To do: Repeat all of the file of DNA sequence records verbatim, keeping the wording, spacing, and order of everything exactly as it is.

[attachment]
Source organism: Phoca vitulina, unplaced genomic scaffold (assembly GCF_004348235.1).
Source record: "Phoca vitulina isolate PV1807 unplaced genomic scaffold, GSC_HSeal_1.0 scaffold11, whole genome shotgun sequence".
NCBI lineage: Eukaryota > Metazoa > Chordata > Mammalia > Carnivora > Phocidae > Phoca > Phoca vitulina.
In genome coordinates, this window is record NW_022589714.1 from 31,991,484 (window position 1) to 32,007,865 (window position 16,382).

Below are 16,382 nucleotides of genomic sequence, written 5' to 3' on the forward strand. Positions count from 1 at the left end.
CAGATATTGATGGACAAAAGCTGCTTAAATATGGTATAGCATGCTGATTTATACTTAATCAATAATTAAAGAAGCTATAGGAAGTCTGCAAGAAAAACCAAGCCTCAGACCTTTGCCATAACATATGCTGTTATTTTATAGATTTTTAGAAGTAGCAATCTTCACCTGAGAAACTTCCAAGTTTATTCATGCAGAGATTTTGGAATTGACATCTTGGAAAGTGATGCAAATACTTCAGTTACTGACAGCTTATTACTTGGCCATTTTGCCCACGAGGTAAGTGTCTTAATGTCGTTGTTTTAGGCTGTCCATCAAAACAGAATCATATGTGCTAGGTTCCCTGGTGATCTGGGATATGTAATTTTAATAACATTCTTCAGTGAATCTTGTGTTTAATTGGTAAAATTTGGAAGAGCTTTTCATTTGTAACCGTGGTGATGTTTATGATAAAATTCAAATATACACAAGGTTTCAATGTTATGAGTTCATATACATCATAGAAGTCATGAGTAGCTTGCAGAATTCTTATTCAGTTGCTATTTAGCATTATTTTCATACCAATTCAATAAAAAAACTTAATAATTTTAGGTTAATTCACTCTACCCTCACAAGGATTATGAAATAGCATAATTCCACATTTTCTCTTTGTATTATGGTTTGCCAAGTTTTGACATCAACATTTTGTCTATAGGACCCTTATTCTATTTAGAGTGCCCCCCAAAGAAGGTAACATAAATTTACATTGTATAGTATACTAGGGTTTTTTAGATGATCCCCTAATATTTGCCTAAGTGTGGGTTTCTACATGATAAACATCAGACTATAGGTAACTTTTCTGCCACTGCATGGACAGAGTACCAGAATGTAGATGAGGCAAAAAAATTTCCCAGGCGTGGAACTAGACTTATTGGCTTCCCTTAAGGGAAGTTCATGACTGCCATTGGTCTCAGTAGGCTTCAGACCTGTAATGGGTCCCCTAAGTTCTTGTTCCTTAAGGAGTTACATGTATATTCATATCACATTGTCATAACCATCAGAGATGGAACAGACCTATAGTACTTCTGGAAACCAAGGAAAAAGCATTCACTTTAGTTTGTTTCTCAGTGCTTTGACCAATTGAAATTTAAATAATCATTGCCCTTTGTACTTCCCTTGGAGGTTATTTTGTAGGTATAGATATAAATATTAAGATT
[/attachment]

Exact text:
Source organism: Phoca vitulina, unplaced genomic scaffold (assembly GCF_004348235.1).
Source record: "Phoca vitulina isolate PV1807 unplaced genomic scaffold, GSC_HSeal_1.0 scaffold11, whole genome shotgun sequence".
NCBI lineage: Eukaryota > Metazoa > Chordata > Mammalia > Carnivora > Phocidae > Phoca > Phoca vitulina.
In genome coordinates, this window is record NW_022589714.1 from 31,991,484 (window position 1) to 32,007,865 (window position 16,382).

Below are 16,382 nucleotides of genomic sequence, written 5' to 3' on the forward strand. Positions count from 1 at the left end.
CAGATATTGATGGACAAAAGCTGCTTAAATATGGTATAGCATGCTGATTTATACTTAATCAATAATTAAAGAAGCTATAGGAAGTCTGCAAGAAAAACCAAGCCTCAGACCTTTGCCATAACATATGCTGTTATTTTATAGATTTTTAGAAGTAGCAATCTTCACCTGAGAAACTTCCAAGTTTATTCATGCAGAGATTTTGGAATTGACATCTTGGAAAGTGATGCAAATACTTCAGTTACTGACAGCTTATTACTTGGCCATTTTGCCCACGAGGTAAGTGTCTTAATGTCGTTGTTTTAGGCTGTCCATCAAAACAGAATCATATGTGCTAGGTTCCCTGGTGATCTGGGATATGTAATTTTAATAACATTCTTCAGTGAATCTTGTGTTTAATTGGTAAAATTTGGAAGAGCTTTTCATTTGTAACCGTGGTGATGTTTATGATAAAATTCAAATATACACAAGGTTTCAATGTTATGAGTTCATATACATCATAGAAGTCATGAGTAGCTTGCAGAATTCTTATTCAGTTGCTATTTAGCATTATTTTCATACCAATTCAATAAAAAAACTTAATAATTTTAGGTTAATTCACTCTACCCTCACAAGGATTATGAAATAGCATAATTCCACATTTTCTCTTTGTATTATGGTTTGCCAAGTTTTGACATCAACATTTTGTCTATAGGACCCTTATTCTATTTAGAGTGCCCCCCAAAGAAGGTAACATAAATTTACATTGTATAGTATACTAGGGTTTTTTAGATGATCCCCTAATATTTGCCTAAGTGTGGGTTTCTACATGATAAACATCAGACTATAGGTAACTTTTCTGCCACTGCATGGACAGAGTACCAGAATGTAGATGAGGCAAAAAAATTTCCCAGGCGTGGAACTAGACTTATTGGCTTCCCTTAAGGGAAGTTCATGACTGCCATTGGTCTCAGTAGGCTTCAGACCTGTAATGGGTCCCCTAAGTTCTTGTTCCTTAAGGAGTTACATGTATATTCATATCACATTGTCATAACCATCAGAGATGGAACAGACCTATAGTACTTCTGGAAACCAAGGAAAAAGCATTCACTTTAGTTTGTTTCTCAGTGCTTTGACCAATTGAAATTTAAATAATCATTGCCCTTTGTACTTCCCTTGGAGGTTATTTTGTAGGTATAGATATAAATATTAAGATT